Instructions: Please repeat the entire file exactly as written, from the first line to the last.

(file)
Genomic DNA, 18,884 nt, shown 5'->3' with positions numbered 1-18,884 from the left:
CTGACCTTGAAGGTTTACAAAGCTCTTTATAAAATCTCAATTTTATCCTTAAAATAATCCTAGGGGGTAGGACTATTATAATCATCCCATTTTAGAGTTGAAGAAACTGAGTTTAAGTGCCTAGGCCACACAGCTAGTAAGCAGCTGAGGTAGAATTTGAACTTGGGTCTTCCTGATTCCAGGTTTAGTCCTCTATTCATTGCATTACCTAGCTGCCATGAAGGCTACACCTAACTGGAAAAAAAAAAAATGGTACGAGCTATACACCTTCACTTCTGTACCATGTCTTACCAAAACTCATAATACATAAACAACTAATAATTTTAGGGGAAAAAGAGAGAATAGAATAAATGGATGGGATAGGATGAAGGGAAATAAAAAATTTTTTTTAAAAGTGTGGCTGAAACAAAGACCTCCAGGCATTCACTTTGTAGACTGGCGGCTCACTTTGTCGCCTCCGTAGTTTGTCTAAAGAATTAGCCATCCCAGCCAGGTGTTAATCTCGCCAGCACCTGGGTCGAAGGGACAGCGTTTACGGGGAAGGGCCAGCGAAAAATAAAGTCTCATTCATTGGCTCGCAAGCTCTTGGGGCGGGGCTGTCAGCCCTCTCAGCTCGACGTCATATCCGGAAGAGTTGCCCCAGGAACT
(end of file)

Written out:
Genomic DNA, 18,884 nt, shown 5'->3' with positions numbered 1-18,884 from the left:
CTGACCTTGAAGGTTTACAAAGCTCTTTATAAAATCTCAATTTTATCCTTAAAATAATCCTAGGGGGTAGGACTATTATAATCATCCCATTTTAGAGTTGAAGAAACTGAGTTTAAGTGCCTAGGCCACACAGCTAGTAAGCAGCTGAGGTAGAATTTGAACTTGGGTCTTCCTGATTCCAGGTTTAGTCCTCTATTCATTGCATTACCTAGCTGCCATGAAGGCTACACCTAACTGGAAAAAAAAAAAATGGTACGAGCTATACACCTTCACTTCTGTACCATGTCTTACCAAAACTCATAATACATAAACAACTAATAATTTTAGGGGAAAAAGAGAGAATAGAATAAATGGATGGGATAGGATGAAGGGAAATAAAAAATTTTTTTTAAAAGTGTGGCTGAAACAAAGACCTCCAGGCATTCACTTTGTAGACTGGCGGCTCACTTTGTCGCCTCCGTAGTTTGTCTAAAGAATTAGCCATCCCAGCCAGGTGTTAATCTCGCCAGCACCTGGGTCGAAGGGACAGCGTTTACGGGGAAGGGCCAGCGAAAAATAAAGTCTCATTCATTGGCTCGCAAGCTCTTGGGGCGGGGCTGTCAGCCCTCTCAGCTCGACGTCATATCCGGAAGAGTTGCCCCAGGAACT